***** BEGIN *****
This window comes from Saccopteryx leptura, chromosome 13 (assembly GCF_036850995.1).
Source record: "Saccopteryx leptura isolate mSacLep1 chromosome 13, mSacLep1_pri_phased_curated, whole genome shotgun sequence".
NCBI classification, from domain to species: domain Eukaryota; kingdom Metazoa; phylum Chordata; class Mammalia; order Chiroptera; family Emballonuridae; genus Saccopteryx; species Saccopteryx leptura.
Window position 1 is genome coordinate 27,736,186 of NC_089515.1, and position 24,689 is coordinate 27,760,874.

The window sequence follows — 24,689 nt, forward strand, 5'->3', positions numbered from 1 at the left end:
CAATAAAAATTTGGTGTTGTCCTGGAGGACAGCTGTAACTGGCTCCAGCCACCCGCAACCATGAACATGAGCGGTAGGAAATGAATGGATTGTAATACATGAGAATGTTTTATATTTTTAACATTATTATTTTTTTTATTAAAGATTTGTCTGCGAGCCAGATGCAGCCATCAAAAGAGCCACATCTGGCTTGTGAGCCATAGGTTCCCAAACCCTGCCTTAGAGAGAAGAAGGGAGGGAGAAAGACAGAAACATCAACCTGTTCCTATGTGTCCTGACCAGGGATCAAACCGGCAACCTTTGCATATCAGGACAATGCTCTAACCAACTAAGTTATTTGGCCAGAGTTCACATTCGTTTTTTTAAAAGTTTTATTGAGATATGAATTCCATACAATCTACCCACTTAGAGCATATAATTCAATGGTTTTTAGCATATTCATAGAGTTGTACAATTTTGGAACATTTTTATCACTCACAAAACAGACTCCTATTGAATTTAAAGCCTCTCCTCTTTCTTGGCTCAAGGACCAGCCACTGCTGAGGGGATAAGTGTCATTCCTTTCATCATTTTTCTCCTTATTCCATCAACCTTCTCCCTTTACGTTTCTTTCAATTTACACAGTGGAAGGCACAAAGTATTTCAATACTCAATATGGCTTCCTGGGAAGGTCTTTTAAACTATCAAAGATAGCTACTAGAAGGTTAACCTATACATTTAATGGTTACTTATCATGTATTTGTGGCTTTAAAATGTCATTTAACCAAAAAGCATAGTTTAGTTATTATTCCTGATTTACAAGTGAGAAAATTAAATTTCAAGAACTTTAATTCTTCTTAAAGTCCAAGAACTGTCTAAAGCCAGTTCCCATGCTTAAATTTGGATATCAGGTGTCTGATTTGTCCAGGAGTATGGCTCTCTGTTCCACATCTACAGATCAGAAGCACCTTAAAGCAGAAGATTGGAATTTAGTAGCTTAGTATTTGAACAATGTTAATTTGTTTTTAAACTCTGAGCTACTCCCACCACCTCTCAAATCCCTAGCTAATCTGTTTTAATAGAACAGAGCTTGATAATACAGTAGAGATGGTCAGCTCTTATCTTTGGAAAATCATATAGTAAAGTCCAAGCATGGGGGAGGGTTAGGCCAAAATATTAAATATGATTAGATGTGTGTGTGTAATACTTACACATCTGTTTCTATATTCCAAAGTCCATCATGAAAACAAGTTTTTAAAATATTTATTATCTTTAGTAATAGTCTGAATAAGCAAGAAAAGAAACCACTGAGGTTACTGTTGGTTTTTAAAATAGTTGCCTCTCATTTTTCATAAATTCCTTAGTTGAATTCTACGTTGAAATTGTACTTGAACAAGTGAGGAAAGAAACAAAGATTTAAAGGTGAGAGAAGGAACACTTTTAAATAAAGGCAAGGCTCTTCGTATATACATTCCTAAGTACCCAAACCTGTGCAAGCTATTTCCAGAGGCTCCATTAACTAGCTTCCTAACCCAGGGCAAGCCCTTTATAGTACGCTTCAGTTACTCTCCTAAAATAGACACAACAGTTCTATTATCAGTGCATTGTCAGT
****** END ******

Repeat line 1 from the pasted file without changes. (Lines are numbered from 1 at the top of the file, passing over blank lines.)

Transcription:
This window comes from Saccopteryx leptura, chromosome 13 (assembly GCF_036850995.1).